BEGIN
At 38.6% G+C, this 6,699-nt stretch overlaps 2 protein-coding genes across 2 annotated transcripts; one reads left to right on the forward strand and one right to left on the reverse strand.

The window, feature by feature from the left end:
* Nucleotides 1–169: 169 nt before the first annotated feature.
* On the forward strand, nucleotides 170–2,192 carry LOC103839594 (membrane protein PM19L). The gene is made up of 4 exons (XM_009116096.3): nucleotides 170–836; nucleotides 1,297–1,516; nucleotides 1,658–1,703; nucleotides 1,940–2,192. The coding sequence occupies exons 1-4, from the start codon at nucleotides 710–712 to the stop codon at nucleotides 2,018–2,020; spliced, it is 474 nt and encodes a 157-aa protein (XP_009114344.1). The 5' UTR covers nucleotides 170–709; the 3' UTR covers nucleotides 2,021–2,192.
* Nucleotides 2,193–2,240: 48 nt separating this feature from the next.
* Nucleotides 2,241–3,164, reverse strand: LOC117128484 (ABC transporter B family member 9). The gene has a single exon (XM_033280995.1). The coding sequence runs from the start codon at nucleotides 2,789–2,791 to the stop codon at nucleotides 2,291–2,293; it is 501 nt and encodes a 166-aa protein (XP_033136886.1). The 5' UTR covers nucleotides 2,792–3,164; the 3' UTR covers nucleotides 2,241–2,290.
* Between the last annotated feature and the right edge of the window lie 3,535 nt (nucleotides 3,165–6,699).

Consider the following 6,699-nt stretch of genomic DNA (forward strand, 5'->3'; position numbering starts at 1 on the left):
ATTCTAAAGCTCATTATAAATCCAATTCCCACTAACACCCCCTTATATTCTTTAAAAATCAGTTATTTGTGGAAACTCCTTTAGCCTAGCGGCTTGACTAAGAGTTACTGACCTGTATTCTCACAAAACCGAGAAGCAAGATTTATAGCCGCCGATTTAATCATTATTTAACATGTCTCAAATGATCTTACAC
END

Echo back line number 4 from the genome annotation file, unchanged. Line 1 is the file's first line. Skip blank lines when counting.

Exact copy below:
* On the forward strand, nucleotides 170–2,192 carry LOC103839594 (membrane protein PM19L). The gene is made up of 4 exons (XM_009116096.3): nucleotides 170–836; nucleotides 1,297–1,516; nucleotides 1,658–1,703; nucleotides 1,940–2,192. The coding sequence occupies exons 1-4, from the start codon at nucleotides 710–712 to the stop codon at nucleotides 2,018–2,020; spliced, it is 474 nt and encodes a 157-aa protein (XP_009114344.1). The 5' UTR covers nucleotides 170–709; the 3' UTR covers nucleotides 2,021–2,192.